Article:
In the middle of the hall, on both sides, there are also two opposite panels of painting with different styles known as the Tea House genre. The western panel shows the Chaldoran battlefield where the war between Iran (Shah Esmail I) and the Ottoman Empire (Sultan Salim) started in 1514 A.D. During the war, Iran was defeated because the Ottoman army equipped with firearms (rifles, cannons, etc) and outnumbered the Iranians, but the Iranian soldiers and local people. fought so bravely that Iran was safe for a couple of decades on the western borders, and it prepared the condition for taking the initial steps to outfit with firearms. On the eastern side, another battlefield shown between Iran and India in 1738 A.D. during the reign of Nader Shah, the king of the Afshar Dynasty, against Mohammad Gorkani (the Indian king) that came to an end when Delhi conquered by Nader. Plenty of treasures transferred to Iran including two unique pieces of diamonds, each one as big as an egg ("Kuh-your' and 'Darya-e-Nour'), and the Peacock Throne. On the southwestern corner of the Throne Hall, another panel with 5.9 meters by 2.2 meters dimensions, shows Homayoun, the Indian king who was deposed, and took refuge in Iran (1544 A.D.) painted. After a 15-months stay in Iran, he came to power again by Shah Tahmasb's support.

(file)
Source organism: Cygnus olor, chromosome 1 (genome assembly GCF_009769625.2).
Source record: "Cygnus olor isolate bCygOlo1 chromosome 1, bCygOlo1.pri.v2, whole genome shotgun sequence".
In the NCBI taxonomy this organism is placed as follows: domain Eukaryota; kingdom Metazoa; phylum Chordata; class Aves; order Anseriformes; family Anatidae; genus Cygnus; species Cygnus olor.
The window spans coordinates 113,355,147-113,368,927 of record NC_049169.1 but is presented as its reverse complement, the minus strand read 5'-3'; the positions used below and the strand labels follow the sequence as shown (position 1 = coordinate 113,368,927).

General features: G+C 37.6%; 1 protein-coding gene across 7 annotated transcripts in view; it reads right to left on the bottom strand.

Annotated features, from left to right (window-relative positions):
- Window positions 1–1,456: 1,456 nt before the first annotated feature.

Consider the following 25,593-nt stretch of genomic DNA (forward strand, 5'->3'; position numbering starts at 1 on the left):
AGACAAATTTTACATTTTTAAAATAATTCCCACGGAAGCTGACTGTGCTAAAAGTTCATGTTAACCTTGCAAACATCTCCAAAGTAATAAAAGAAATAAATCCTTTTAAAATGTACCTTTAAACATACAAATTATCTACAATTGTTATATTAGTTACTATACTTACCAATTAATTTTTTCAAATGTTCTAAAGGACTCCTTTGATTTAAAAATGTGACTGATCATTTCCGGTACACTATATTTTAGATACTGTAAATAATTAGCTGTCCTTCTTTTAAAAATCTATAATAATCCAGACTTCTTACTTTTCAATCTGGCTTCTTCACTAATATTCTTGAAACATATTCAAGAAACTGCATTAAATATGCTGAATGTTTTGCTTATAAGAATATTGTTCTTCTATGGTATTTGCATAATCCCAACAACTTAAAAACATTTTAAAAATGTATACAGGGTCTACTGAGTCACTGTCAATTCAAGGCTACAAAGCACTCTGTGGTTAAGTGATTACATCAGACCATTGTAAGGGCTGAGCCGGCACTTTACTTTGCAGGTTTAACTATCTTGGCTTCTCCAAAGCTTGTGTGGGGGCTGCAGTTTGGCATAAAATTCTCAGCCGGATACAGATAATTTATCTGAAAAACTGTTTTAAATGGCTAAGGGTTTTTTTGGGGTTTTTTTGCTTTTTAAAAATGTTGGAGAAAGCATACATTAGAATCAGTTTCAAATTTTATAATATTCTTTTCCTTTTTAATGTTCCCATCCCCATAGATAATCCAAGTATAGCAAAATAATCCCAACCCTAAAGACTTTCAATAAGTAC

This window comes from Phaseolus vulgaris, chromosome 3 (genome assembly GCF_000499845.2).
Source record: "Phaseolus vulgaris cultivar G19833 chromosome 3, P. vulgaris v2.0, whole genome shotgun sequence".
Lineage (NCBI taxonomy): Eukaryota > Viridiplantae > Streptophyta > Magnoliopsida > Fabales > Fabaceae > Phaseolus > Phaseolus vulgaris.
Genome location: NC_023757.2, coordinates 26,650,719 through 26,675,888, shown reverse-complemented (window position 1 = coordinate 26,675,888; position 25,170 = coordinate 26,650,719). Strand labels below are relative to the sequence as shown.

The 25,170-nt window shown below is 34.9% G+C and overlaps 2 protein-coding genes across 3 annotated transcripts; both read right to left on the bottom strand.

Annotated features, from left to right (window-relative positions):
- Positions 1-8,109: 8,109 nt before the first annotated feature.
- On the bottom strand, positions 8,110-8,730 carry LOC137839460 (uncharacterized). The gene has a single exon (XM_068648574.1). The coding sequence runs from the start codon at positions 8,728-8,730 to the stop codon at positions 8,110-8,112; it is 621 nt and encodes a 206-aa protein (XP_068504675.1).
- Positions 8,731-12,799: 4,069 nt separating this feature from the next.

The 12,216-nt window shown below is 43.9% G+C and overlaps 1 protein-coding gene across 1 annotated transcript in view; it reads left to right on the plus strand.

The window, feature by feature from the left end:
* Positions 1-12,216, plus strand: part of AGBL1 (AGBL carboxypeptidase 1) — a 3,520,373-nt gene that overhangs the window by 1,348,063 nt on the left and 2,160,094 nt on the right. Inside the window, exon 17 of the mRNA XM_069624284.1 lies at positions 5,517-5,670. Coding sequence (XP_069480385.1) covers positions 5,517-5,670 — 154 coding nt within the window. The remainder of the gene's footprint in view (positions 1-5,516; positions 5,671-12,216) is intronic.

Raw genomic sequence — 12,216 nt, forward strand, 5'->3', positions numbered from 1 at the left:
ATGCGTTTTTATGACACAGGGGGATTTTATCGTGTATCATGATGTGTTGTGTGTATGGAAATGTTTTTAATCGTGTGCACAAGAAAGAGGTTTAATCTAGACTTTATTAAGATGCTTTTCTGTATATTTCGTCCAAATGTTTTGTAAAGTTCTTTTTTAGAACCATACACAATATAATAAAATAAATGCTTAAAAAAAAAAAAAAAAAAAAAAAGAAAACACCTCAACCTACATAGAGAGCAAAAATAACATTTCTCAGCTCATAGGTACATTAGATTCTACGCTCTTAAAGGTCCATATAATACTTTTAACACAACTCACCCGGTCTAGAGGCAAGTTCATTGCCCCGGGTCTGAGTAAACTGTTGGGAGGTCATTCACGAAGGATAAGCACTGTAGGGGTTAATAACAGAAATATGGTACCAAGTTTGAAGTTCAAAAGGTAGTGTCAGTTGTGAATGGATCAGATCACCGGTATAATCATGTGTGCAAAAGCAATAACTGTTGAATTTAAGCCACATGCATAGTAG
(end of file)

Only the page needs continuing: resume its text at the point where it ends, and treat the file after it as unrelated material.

The sixth panel depicts the portrait of another battlefield between Iran (Shah Esmail) and the Uzbeks (Sheibak Khan), which led to the victory of Iran, although the Uzbeks were extraordinarily swift archers and riders. After this triumph, the frontiers of Iran were safe and in peace for a long time. On the ceilings, some elaborate paintings of geometric and floral designs attract attention. On both sides of the northern and southern parts, on a pale green background, there is a collection of flora and fauna of Esfahan, some are still extant and some others became extinct many years ago. In-display cases, round the hall there are manuscripts, costumes, metal vessels, and the like. Two manuscripts of the Holy Qur'an on parchment exist that one of them sealed by Emam Hassan's (a.s.) seal for its authenticity with a Kufic style and penmanship of Abol Barakat and 'Abol-Asvad-e-Doelli' in the 10th century, is very eye-catching. Another item which is worth mentioning is a peace-treaty scroll of the 10th century regarded as a human rights charter, between Emam Ali (a.s.) and the religious minority of Christians. To have a more comprehensive prospect about the palace, it is well worth strolling around. There are lour porches on the four-direction Views. On the northern and the southern sides, four columns made O plane-tree supporting structures with 4.5 meters distance from one another, and other mural paintings show some European paintings done by two Dutch painters (Angel and Lokar) living in Esfahan, during the reign of Shah Abbas II. In general, all of the indoor and outdoor paintings were executed by Iranian artists, except the European